Sunday 26 February 2017

2000 AD - Forty Years of Thrill-Power

Groups are grammatical fictions; only individuals exist, and each individual is different.  
- Robert Anton Wilson

When Pat Mills first mentioned the idea of a sci-fi comic to me, I didn’t think it would work.
- John Wagner

If you write about something you understand (or have researched) and give yourself time, a solution to a problem will occur.
- Pat Mills, April 1987

The past is quicksand. 

I don’t really measure time in notebooks, that was just a way of grabbing your attention.  Sure, I use them as landmarks, but I also use whatever I’m reading at the time, life-changing events and a clock.  All of these’ll be making an appearance in the following paragraphs.  Except for the clock.

I’ve been putting this off.  I know why, but it’s a cheat to admit that, much better to pace the flat looking tortured.  I’m floating in coffee.  There’s a playlist of tracks based on The Mighty One’s Organ throbbing away.0  Let’s do some time-twisting.  Let's talk about thirty-plus years of comics, music and living in popular culture’s fringes like a transtextual headlouse. 

We’ll start just before the end, and see where this thing disguised as a revisit of Tharg's head finishes up. 

2016 was a thieving bastard of a year.  Not only did it steal all those people who landscaped our possible pasts, but it also walked off with three of my school-friends.  Every death acted like a stick in the mud of the Nostalgia Estuary, turning the usual blank grey a full-on shitty brown, all to a soundtrack lifted from late-Eighties and early-Nineties Sunday Chart Shows. 

Taxi to the airports booked.  Can’t sleep, naturally.  Manage two hours in the end. 

I ended up immersing in The KLF and Sheep On Drugs for the month leading up to this, recapturing what my youth tasted like.  Ink, mostly: warm, drying Parker; hot photocopier dust; Quink; Indian; Rotring or swimmy Banda fumes stinging like snorted vodka.  All ink-based.  All blending under the main layer of Printer’s that made up the readable parts of the comics and music press that're entwined throughout whatever’s approaching.

I’ve finished the John Higgs book that’s almost about The KLF and started on the Steve MacManus biography concentrating on his time as 2000 AD's editor.  The second one’s not as obviously full of mad synchronicity, magic and satirical religions in super-positions, but does have some juicy drinking tales.  There's a taxi waiting in an outside that looks like Fraser Irving’s designed it.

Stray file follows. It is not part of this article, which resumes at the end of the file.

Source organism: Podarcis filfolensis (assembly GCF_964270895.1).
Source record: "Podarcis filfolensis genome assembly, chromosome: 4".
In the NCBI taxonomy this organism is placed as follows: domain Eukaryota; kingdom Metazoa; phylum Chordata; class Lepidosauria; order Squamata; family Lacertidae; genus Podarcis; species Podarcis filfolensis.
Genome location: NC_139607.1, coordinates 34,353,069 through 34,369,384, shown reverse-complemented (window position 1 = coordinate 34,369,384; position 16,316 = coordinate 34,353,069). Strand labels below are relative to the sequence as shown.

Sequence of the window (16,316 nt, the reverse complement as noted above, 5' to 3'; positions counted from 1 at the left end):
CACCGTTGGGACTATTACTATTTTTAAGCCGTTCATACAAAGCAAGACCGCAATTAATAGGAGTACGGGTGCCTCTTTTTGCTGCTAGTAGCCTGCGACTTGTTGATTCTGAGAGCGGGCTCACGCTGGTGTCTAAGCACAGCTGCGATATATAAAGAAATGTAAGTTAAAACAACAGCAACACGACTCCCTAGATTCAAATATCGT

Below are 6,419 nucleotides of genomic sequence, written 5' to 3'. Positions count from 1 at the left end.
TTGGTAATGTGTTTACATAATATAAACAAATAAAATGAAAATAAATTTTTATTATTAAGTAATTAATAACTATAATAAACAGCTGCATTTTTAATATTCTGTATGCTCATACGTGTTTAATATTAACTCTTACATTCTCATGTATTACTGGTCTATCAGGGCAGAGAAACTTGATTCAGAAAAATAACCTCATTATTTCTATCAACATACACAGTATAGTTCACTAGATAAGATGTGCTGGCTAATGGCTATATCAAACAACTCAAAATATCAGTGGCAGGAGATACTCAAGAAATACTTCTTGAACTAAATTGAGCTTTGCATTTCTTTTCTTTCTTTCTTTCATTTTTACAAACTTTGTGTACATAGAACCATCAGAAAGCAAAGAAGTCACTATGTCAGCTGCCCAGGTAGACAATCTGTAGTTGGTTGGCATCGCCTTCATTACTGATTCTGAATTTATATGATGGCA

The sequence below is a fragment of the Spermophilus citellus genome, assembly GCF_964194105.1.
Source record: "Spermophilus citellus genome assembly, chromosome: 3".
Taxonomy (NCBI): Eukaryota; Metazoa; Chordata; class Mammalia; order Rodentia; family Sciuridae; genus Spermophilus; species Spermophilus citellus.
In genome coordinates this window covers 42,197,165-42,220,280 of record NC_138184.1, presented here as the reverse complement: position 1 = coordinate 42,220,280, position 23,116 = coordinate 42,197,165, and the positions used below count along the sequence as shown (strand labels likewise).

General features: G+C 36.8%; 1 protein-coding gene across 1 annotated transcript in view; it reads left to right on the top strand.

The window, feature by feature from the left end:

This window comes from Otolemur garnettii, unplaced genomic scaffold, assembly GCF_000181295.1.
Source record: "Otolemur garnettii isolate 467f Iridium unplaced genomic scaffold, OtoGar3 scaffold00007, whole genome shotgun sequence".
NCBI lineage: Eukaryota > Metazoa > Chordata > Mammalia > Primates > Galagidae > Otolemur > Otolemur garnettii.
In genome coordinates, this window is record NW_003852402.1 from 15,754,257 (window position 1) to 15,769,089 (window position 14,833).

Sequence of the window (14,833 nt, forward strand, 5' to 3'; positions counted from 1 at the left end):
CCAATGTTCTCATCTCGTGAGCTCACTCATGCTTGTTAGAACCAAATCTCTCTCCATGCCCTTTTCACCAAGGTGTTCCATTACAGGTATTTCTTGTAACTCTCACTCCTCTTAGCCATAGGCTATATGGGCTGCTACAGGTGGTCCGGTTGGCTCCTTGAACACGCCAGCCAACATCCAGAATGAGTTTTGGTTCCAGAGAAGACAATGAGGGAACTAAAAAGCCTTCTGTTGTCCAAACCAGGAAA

It’s cold and the driver doesn’t remember me.  By the first set of lights he’s telling me about how the WISE Group are the Real Rulers Of The Country.  Embarrassed, I admit I’ve never heard of them. He gives me all the background I can eat while the wheels chew up the road.  The taxi interior is thick with the memory of tobacco and the swirled capes of the Rothschilds.  Outside glistens orange and black, undulating by like a pack of cybertigers.  WISE stands for Wales, Ireland, Scotland and England and the subjugation of everyone who doesn’t already know that.  The taxi slides up against the side of the white zone like a dolphin flirting with a sailor and my driver says, “You know who’s really in charge, aye?  I mean, really in charge?”

I’ve opened the door and, like the other passengers up and down the red zone, started unloading. 

“Ummm…  The WISE Group?”

“No!  Of course not.”  His voice drops to a tiger's rasp.  “It’s the Illuminati.  That’ll be sixteen pounds.”

I’m standing for a few seconds working out if I’m paying for the lift or the information, trying to laugh off the electric wave that’s just rushed up my back and made my arms bumpy.  I can’t think of anything to say.


He’s gone into the now-Milleresque, weird morning light  I shift my bag on my shoulder and head quickly into the future.  After all, there’s just no stopping in a white zone.

Brief hours later, I'm playing sardines with strangers in a crammed tube with wings.  It breaks through the cloud layer, rising into a childhood sky that’s nothing more than a tarpaulin made of GI skins stretched taut.  And, like the past, what’s beyond the ice-fronded window would kill you if you tried to live in it.  As durable and adaptable as a person appears to be, it’s all a matter of scale and hubris.  The past is an inhospitable place, full of terrible teeth and hot, offal breath.